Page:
One of my favorite books growing up was a fantasy novel called The Seven Altars of Dusarra, by Lawrence Watt-Evans. It’s been out of print for a long time, and for whatever insane reason I discarded it at some point. But it’s available in ebook, which I began reading last night.
It’s a sword-and-sorcery novel in the vein of the early pulps, and the second in a quartet called The Lords of Dus: The Lure of the Basilisk is the first (which I read last and thought of as a light prequel), The Sword of Bheleu the third, and The Book of Silence the fourth. I remember the third and fourth volumes being really good too, but none fired my imagination like the second.
The story’s hero is Garth the Overman, morally ambiguous like all the great pulp-fantasy heroes. His personality reminds of Conan; his world is like that of Fafhrd and Grey Mouser (Lankhmar/Newhon); the sword he steals from one of the altars — and which possesses him to wreak devastation in the third book — calls to mind Elric’s Stormbringer. Yet I don’t remember any of this seeming like copycat formula or pastiche. Here is a reader review at Goodreads, written just last year, a lot of which targets how I felt about the book 32 years ago:
Watt-Evans sends Garth, via the Forgotten King, to another portion of the map, this time with the job of stealing “whatever lies upon the seven altars of Dusarra.” Soon Garth arrives in Dusarra and discovers that this job is, in fact, a hell of an undertaking.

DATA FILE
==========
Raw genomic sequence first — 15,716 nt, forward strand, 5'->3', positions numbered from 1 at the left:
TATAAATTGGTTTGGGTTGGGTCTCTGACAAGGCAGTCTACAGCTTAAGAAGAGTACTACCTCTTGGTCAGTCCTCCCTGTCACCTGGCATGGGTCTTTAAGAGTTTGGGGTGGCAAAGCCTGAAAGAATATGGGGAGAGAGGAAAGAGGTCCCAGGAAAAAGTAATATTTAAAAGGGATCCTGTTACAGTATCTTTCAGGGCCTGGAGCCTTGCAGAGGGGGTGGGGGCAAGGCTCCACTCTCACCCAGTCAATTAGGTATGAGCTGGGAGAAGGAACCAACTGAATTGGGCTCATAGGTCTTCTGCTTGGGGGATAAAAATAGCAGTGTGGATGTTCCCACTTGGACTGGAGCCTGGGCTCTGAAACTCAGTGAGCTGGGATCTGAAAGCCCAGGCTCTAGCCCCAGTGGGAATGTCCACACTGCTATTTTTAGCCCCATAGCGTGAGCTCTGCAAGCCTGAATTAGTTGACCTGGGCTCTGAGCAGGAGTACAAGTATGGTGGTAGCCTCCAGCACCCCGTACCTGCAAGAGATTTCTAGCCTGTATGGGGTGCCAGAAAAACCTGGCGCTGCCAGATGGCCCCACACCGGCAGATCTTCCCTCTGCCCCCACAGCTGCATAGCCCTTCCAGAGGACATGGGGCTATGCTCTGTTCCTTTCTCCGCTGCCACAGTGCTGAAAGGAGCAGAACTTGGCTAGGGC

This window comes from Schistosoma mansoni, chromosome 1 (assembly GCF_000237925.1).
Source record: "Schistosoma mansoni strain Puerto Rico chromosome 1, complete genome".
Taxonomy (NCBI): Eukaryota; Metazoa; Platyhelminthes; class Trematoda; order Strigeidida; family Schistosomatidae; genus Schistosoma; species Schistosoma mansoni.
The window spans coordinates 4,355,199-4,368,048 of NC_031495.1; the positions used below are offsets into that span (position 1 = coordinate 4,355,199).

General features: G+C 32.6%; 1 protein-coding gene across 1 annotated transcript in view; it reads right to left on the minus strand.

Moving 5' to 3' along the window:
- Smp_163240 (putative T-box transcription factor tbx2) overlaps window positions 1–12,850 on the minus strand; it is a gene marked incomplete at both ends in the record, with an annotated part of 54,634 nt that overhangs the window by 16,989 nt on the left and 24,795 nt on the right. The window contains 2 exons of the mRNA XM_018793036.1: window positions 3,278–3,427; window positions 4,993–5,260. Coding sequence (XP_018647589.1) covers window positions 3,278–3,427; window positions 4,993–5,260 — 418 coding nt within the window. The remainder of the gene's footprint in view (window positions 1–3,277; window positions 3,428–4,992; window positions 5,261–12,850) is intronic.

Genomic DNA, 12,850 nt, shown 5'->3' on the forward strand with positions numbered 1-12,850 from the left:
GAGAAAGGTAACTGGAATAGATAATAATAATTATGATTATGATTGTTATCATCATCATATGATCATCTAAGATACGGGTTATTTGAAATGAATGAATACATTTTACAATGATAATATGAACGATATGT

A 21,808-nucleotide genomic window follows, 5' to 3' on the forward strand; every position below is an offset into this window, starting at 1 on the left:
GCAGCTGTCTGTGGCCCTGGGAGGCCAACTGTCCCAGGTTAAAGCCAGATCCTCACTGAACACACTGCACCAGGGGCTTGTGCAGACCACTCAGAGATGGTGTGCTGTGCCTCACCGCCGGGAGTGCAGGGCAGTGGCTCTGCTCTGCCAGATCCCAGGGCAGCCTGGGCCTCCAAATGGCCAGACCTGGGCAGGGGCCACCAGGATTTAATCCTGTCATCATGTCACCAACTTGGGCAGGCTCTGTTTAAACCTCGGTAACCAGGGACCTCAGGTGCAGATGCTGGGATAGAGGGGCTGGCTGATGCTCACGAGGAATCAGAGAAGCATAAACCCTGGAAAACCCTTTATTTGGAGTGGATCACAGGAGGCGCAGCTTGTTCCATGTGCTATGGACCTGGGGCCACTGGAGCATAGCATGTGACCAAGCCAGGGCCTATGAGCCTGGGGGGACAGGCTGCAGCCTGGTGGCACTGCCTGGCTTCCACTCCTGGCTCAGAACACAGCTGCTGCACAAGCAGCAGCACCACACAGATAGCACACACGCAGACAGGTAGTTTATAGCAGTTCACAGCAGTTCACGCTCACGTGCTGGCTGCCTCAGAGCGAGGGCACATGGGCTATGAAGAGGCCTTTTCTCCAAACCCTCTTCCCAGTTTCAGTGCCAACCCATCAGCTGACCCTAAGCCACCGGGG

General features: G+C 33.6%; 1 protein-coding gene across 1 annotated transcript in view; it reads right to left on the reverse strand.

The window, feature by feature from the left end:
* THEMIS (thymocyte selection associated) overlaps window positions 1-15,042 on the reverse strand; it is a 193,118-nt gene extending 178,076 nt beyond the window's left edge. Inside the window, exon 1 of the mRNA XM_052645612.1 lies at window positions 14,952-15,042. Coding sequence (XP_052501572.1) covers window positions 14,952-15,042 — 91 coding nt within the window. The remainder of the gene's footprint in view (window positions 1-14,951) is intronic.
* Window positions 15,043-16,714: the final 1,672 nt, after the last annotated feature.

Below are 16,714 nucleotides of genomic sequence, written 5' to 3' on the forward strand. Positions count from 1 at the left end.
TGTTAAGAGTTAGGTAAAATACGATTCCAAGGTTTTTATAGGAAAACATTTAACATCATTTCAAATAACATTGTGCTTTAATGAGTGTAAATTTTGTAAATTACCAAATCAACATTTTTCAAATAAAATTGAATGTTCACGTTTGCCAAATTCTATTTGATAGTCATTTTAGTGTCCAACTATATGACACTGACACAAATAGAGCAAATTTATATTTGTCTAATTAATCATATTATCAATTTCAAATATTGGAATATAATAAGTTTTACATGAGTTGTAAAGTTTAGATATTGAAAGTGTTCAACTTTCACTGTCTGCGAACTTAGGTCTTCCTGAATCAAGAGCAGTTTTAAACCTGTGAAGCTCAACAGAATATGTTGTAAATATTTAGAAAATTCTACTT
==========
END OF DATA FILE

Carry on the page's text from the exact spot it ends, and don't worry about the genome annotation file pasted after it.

What is a straightforward, fearless overman to do? How about throwing himself into any situation or opportunity that arises without forethought or strategy, relying on his martial prowess and gumption to get him through? Seriously, this guy fails in the planning department, and there were many times I wondered just how he was going to get out of the shit.
This frequent uncertainty — combined with an eerie city that is obsessed with the “dark gods” of the national pantheon — made for good reading, and I enjoyed paging through this in a day. The setting and plot reminded me of Leiber’s Lankhmar stories, especially all of the scenes set in ill-lit temples devoted to perverse deities. The story takes a violent turn in the last act, and some of the gore surprised me; brutal as George Martin may get in Westeros, Garth and his warbeast do not hesitate to spill mass quantities of blood to achieve their means. The finale sets the stage for bigger things, and I remain interested in seeing where this all goes.
I gotta say: this series hit me from nowhere, and now I wonder what other fantastic tales are out there, hiding behind the wind namers and dancing dragons and black prisms and smart-mouthed city wizards that dominate the genre.
Not only did Dusarra remind me of Lankhmar, I actually ended up liking the stories of Garth better than those of Fafhrd and Grey Mouser. I dare say The Lords of Dus, and The Seven Altars of Dusarra in particular, will remain my favorite pulp fantasy after all these years. Back to reading.